Although she has a nursing degree, Maya and Bailey’s mother earns her money working in gambling parlors. Vivian’s parents and brothers are tough city dwellers who thrive in St. Louis amid the chaos of Prohibition, and Vivian seems to have inherited the family’s wild streak. Though her lifestyle differs greatly from that of Momma, Vivian is also strong, proud, practical, and financially independent. She is also devastatingly beautiful—it is fitting that Maya and Bailey discover a white actress with a striking likeness to their mother because to them Vivian appears as a goddess performer who exists in her own personal spotlight. Maya is dumbstruck by Vivian’s magnetic beauty and Bailey falls in love with her at first sight. Maya believes Vivian initially sent them away because Vivian was, in Maya’s opinion, too gorgeous to have children.

Vivian always treats Maya and Bailey well, and it is hard to imagine that she would have sent them so far away as young children. At the same time, however, even when they live together, the children remain peripheral to Vivian’s life. Even after living together for some time and growing closer, Maya notes that Vivian notices Maya not out of the corner of her eye but “out of the corner of her existence.” Showing her practical nature, Vivian sees no need to focus attention on Maya as long as Maya is healthy, well-clothed, and at least outwardly happy.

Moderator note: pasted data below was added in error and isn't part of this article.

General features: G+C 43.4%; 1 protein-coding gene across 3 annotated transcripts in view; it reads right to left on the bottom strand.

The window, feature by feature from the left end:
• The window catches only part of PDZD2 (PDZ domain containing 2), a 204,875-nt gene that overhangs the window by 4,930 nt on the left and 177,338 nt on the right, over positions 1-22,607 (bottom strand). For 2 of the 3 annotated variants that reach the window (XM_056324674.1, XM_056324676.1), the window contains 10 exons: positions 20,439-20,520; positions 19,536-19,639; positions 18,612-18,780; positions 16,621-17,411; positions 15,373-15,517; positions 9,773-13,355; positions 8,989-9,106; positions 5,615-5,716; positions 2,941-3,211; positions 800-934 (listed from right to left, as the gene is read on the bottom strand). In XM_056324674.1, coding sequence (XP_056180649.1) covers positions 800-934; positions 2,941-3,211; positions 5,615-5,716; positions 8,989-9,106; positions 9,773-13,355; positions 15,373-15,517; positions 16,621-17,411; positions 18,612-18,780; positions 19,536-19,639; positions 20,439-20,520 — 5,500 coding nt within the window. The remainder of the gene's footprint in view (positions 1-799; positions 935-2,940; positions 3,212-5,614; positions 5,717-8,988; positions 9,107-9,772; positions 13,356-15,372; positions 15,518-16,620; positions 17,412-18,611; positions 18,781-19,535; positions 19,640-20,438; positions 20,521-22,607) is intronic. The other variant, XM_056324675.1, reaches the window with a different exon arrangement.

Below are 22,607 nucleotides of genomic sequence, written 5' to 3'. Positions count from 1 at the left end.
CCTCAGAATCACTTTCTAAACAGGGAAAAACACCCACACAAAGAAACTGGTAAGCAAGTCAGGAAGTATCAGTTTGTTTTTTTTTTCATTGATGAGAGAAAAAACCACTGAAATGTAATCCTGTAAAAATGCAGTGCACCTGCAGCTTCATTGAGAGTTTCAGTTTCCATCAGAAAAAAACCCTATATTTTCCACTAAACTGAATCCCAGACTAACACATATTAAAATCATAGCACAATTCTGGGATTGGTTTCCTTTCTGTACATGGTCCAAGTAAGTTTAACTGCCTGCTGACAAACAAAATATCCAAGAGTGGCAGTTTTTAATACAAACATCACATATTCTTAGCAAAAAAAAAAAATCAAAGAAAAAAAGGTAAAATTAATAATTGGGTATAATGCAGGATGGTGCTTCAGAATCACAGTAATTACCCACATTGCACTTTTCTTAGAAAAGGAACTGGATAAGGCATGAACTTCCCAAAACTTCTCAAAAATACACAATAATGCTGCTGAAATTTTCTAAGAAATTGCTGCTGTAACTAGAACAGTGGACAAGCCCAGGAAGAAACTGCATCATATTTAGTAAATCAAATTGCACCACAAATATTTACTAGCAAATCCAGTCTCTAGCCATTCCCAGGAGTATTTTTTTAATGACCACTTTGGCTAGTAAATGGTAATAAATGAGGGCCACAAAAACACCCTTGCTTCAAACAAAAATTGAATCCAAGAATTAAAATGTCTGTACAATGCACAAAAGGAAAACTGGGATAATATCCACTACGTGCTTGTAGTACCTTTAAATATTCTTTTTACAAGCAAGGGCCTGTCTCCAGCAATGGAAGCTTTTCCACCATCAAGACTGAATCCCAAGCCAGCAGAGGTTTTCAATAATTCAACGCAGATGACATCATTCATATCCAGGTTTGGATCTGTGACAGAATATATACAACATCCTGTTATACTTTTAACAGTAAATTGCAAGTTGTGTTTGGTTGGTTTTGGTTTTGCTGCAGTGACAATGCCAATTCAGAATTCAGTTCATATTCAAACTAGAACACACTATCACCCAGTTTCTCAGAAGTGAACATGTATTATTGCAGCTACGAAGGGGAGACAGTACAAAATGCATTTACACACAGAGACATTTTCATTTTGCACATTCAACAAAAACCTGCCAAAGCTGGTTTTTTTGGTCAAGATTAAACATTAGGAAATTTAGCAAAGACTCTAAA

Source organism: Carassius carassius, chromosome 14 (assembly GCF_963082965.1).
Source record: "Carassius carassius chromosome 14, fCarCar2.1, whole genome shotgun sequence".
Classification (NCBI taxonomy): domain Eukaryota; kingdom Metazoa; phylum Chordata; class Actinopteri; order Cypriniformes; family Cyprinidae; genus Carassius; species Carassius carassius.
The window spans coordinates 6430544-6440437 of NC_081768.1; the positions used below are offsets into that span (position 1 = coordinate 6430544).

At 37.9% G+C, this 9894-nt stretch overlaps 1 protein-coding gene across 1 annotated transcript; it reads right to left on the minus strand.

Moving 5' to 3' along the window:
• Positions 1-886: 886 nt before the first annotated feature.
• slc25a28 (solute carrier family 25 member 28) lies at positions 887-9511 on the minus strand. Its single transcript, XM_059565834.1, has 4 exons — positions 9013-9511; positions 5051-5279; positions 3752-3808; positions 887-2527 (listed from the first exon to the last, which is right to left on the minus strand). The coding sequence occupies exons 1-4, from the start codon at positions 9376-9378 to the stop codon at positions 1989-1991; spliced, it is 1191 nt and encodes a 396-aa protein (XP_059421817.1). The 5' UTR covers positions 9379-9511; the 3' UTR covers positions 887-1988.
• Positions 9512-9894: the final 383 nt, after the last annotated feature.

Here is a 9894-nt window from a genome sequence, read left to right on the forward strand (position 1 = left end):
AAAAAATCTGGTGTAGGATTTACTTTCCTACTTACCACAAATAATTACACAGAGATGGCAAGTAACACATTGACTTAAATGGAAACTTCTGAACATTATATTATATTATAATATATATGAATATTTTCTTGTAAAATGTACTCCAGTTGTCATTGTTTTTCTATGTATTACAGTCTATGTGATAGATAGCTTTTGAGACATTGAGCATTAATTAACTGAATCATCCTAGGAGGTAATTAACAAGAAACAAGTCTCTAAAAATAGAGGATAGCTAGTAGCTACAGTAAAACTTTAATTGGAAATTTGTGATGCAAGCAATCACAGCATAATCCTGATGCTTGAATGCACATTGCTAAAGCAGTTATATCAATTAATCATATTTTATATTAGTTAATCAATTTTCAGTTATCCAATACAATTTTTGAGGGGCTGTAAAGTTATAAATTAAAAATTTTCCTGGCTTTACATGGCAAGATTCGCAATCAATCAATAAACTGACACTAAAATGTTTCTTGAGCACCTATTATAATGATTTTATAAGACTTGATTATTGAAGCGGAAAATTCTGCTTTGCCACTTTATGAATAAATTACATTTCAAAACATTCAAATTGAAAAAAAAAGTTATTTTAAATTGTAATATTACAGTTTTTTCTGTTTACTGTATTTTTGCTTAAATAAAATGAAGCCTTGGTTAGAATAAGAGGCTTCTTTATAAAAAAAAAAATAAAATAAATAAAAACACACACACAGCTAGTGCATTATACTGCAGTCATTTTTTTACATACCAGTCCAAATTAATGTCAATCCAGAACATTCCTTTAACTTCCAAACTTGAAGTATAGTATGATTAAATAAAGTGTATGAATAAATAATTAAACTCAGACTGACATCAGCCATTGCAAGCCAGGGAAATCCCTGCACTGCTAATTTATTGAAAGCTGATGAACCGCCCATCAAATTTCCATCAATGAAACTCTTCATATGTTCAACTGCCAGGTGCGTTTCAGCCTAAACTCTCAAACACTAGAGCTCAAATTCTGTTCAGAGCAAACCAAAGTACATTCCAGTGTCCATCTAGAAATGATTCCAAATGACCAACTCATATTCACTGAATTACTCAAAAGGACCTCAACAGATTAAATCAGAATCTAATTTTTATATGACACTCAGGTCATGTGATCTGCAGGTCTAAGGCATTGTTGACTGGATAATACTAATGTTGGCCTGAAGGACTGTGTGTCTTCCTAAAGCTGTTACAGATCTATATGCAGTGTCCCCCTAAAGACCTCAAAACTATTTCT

Throughout the book, Vivian oscillates between her gifts and limitations as a parent. In St. Louis, Vivian does not realize the danger of leaving her young daughter at home with a man who spends all day pining and waiting for her to come home. She does, however, demonstrate a high degree of maternal intuition when her live-in boyfriend, Mr. Freeman, sexually molests and rapes Maya. Without even knowing what has happened, Vivian kicks him out of the house immediately. Later, however, she proves unable to deal with Maya’s post-rape trauma, and Maya and Bailey go back to Stamps. Similarly, in San Francisco, Vivian’s lifestyle prevents her from actively engaging her daughter about Maya’s sexuality, leading indirectly to Maya’s pregnancy. Even so, when Maya becomes pregnant, Vivian supports and encourages her without condemnation, and it is Vivian who gives Maya her first and most important lesson about trusting her maternal instincts. Maya admires Vivian’s unflinching honesty, strength, and caring nature, despite her frequent fumbling as a parent.